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  • FIRST POST
    • KatTee1
    • By KatTee1 17th Mar 17, 2:48 PM
    • 3Posts
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    KatTee1
    Guarantor mortgage
    • #1
    • 17th Mar 17, 2:48 PM
    Guarantor mortgage 17th Mar 17 at 2:48 PM
    Hello, I am new here so bear with me please!

    I am in the process of divorcing my husband. We are going through mediation and one option for me to stay in the family home has been proposed by my husband. It would see me having to try to afford to take on the mortgage in my name and at present I don't earn enough to do so.

    I am starting to have a look at guarantor mortgages. My parents have offered to support in whatever way they can help. Has anyone got experience of this type of mortgage? If so, the fact that my parents are both retired, how does that affect things? They are fortunate to be in a good financial situation with decent savings, very good pension income and no mortgage on their house, worth circa £1.5m. The property I own with my husband is worth around £550-£600k with a mortgage of £210k.

    Many thanks in advance.
Page 1
    • dimbo61
    • By dimbo61 17th Mar 17, 9:52 PM
    • 9,324 Posts
    • 5,058 Thanks
    dimbo61
    • #2
    • 17th Mar 17, 9:52 PM
    • #2
    • 17th Mar 17, 9:52 PM
    Do you have kids ?
    £210,000 is a big mortgage and that is before you try and sort out the equity your Ex husband might want.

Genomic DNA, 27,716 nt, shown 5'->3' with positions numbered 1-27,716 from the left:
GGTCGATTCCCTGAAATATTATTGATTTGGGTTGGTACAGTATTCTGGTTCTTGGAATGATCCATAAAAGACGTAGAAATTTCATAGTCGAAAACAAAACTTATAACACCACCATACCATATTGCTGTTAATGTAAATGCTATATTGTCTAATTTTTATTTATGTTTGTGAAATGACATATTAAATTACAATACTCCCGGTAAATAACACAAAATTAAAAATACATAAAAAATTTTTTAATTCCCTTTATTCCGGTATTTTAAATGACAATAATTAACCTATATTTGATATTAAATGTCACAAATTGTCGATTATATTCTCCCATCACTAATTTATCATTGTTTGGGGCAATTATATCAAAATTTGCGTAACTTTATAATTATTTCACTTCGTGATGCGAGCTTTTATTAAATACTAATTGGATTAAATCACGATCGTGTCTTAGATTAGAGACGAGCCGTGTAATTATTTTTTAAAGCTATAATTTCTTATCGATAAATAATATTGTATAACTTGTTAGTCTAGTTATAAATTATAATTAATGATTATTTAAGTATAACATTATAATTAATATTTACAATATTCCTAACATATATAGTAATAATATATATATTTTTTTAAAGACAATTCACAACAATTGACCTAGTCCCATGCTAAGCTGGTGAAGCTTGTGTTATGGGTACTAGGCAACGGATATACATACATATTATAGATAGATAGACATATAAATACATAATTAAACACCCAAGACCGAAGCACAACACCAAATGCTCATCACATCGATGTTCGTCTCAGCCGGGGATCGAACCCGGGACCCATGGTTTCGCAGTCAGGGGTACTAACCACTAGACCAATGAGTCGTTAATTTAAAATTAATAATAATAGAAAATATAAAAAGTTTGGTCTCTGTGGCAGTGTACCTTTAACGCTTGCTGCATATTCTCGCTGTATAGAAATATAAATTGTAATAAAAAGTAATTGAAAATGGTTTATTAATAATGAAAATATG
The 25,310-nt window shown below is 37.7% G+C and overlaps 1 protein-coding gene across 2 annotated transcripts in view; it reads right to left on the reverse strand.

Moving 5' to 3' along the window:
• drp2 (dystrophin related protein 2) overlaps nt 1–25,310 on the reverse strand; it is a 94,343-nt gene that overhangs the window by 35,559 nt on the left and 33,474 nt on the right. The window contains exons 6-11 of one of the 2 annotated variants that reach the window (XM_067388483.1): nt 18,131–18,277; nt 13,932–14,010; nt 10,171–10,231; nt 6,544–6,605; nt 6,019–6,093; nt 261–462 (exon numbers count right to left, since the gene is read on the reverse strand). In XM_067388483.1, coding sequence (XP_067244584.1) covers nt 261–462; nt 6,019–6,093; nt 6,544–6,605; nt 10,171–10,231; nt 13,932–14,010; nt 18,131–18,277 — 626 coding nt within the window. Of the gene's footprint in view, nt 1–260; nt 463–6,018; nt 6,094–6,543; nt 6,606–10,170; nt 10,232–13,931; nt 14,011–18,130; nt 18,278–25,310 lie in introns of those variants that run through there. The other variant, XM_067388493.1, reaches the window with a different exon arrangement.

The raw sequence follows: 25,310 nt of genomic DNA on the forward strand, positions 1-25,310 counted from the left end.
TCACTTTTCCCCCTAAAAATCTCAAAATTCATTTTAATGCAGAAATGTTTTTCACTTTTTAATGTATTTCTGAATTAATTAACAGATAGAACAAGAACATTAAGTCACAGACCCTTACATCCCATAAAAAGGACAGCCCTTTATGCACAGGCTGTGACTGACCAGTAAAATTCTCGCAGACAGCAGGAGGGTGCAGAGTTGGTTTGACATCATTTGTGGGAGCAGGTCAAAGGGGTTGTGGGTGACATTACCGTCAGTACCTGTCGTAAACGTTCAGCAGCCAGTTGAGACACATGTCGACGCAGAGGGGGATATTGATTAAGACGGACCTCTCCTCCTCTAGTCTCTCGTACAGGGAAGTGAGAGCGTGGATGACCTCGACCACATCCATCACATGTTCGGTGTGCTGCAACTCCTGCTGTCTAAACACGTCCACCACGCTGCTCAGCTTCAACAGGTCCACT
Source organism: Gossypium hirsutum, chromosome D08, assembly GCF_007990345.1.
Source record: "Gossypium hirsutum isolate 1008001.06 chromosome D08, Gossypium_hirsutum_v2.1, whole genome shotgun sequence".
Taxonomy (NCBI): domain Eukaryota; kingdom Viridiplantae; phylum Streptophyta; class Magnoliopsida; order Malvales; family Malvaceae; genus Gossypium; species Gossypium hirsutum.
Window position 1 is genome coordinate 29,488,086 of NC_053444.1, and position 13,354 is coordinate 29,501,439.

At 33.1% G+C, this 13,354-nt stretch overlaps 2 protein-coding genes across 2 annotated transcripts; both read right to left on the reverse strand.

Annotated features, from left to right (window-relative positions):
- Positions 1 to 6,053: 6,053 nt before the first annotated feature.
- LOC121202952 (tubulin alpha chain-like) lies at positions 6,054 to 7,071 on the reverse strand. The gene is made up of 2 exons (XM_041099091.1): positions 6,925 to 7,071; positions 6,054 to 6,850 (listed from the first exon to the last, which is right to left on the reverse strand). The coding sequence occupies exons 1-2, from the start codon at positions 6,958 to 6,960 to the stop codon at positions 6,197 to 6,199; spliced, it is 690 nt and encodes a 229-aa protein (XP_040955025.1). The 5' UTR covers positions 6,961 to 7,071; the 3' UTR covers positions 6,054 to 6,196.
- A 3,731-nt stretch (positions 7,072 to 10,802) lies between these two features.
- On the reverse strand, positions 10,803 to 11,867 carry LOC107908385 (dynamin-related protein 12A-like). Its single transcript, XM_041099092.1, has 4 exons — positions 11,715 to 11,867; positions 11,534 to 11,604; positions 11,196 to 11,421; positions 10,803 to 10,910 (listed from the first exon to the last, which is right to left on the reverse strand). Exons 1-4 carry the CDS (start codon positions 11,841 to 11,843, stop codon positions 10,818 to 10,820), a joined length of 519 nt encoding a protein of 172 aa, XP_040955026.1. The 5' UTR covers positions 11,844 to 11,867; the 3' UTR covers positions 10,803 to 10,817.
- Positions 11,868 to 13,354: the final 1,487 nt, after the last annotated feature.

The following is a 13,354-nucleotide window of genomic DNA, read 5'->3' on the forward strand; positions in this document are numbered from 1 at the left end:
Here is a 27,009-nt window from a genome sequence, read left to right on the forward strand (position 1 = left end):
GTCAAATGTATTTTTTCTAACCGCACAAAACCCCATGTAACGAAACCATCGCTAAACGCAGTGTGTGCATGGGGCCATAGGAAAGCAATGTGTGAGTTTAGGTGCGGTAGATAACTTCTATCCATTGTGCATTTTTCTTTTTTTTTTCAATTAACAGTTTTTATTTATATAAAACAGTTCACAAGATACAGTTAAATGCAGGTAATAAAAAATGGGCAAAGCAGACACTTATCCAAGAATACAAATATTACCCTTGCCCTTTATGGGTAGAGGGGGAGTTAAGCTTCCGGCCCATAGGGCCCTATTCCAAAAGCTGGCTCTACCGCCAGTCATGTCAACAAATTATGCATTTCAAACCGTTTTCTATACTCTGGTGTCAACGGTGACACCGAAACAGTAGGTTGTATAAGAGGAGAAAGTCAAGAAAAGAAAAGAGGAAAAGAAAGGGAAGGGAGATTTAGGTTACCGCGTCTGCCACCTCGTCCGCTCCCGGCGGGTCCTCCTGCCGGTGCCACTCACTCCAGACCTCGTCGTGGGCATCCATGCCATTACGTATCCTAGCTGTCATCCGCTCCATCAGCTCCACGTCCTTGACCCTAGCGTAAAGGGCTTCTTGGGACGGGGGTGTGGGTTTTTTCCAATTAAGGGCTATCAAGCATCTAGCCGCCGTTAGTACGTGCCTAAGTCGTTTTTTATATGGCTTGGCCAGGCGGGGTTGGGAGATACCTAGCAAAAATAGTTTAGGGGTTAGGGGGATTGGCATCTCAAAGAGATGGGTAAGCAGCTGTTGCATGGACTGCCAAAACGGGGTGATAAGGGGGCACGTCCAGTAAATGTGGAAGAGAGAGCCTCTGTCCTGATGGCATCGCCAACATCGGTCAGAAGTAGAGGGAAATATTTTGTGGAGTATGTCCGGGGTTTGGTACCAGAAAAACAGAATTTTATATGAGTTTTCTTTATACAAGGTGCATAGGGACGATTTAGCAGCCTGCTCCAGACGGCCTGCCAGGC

• KatTee1
    • By KatTee1 18th Mar 17, 5:53 PM
    • 3 Posts
    • 0 Thanks
    KatTee1
    • #3
    • 18th Mar 17, 5:53 PM
    • #3
    • 18th Mar 17, 5:53 PM
    Yes, two, both primary school age. The equity that my husband has proposed he receives I have as a lump sum that could be paid directly to him without the sale of the house. It is what he has asked for, in order for him to be able to afford to buy the home he wants. I am seeing my solicitor in a fortnight to discuss, I am just finding out what I can about my options prior to this.

    Many thanks.
    • dimbo61
    • By dimbo61 18th Mar 17, 6:07 PM
    • 9,324 Posts
    • 5,058 Thanks
    dimbo61
    • #4
    • 18th Mar 17, 6:07 PM
    • #4
    • 18th Mar 17, 6:07 PM
    You really need to see a solicitor and find out how much your pension and your husband's pension is worth.
    Did you keep separate bank accounts ? Could he have other money shares etc
    The idea you split everything 50/50 goes out the window when you have children that are also primary school age.
    He will have to pay you maintenance until they are 19 either via court order or the CSA/CMS
    Last edited by dimbo61; 20-03-2017 at 7:43 PM.
    • KatTee1
    • By KatTee1 18th Mar 17, 9:47 PM
    • 3 Posts
    • 0 Thanks
    KatTee1
    • #5
    • 18th Mar 17, 9:47 PM
    • #5
    • 18th Mar 17, 9:47 PM
    Thanks yes, we are well into sorting out all the rest of the finances. We've exchanged financial details during mediation. Slowly but surely...
    • Fireflyaway
    • By Fireflyaway 18th Mar 17, 10:15 PM
    • 808 Posts
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    Fireflyaway
    • #6
    • 18th Mar 17, 10:15 PM
    • #6
    • 18th Mar 17, 10:15 PM